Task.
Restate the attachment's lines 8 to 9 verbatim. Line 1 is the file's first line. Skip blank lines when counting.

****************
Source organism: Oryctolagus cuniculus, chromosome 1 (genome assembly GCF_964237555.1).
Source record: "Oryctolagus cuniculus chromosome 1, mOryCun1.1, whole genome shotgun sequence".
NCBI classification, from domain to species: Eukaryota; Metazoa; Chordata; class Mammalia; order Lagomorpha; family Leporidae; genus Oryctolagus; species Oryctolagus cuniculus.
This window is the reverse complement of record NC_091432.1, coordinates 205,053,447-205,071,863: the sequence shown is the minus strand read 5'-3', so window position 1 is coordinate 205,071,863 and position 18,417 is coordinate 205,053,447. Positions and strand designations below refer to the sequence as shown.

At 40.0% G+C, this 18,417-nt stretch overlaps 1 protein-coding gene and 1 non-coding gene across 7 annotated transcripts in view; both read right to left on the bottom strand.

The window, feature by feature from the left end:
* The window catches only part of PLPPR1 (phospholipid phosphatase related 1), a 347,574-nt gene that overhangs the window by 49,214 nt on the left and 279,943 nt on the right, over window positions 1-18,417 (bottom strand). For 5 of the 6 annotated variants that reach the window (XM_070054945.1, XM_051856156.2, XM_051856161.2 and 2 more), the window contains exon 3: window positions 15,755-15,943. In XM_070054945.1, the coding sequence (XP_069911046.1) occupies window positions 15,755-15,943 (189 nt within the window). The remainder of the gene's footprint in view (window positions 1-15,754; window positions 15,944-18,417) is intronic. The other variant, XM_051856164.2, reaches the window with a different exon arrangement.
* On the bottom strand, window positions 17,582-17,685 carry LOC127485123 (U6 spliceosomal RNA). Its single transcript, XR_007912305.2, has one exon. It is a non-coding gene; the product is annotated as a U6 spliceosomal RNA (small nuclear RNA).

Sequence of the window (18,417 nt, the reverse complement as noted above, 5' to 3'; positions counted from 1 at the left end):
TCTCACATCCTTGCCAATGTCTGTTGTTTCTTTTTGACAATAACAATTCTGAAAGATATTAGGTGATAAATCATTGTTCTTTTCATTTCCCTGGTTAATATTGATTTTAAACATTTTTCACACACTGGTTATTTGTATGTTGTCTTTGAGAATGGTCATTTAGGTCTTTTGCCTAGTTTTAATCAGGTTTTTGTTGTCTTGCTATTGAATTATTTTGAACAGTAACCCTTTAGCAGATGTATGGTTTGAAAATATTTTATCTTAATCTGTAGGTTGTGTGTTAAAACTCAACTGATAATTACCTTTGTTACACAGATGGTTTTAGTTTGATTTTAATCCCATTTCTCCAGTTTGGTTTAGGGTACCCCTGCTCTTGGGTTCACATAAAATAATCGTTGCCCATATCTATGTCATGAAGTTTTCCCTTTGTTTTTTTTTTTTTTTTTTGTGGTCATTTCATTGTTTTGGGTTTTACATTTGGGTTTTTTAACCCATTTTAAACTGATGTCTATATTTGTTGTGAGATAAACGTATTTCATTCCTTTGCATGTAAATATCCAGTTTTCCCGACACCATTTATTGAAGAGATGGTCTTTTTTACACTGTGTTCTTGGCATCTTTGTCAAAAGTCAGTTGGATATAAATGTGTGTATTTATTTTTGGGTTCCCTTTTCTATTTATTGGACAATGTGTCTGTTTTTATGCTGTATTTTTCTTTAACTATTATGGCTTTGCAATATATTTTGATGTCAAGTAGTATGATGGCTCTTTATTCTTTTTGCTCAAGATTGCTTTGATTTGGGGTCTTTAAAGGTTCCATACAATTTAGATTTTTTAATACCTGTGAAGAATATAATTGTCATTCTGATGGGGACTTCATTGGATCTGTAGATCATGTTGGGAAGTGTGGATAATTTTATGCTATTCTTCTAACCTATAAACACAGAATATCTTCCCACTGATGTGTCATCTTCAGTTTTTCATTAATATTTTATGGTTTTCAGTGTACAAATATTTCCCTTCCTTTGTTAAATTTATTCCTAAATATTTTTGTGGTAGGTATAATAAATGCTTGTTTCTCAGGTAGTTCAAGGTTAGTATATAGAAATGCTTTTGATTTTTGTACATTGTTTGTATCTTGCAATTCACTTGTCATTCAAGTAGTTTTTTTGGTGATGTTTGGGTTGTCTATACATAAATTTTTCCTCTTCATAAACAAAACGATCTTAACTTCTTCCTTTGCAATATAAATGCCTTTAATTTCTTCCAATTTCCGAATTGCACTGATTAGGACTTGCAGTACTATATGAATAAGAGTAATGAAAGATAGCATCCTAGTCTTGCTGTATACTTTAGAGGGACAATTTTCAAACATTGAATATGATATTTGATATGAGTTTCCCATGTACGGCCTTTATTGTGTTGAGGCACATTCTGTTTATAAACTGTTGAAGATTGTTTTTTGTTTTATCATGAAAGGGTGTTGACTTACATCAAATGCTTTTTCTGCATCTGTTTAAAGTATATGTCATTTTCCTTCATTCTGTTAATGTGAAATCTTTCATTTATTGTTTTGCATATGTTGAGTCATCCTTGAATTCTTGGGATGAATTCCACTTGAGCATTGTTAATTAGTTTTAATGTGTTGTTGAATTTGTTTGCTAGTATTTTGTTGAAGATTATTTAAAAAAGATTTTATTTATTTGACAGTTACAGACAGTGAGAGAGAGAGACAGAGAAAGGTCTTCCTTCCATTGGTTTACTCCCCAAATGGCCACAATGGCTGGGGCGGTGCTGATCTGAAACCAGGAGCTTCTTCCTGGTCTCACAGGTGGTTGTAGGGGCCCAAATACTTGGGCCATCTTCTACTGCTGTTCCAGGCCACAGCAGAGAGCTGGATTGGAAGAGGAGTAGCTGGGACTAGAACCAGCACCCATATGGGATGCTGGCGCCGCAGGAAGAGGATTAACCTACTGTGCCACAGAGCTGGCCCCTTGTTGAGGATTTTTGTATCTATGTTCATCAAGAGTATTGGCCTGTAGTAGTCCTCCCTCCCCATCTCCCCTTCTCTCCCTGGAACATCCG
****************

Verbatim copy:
* On the bottom strand, window positions 17,582-17,685 carry LOC127485123 (U6 spliceosomal RNA). Its single transcript, XR_007912305.2, has one exon. It is a non-coding gene; the product is annotated as a U6 spliceosomal RNA (small nuclear RNA).

Sequence of the window (18,417 nt, the reverse complement as noted above, 5' to 3'; positions counted from 1 at the left end):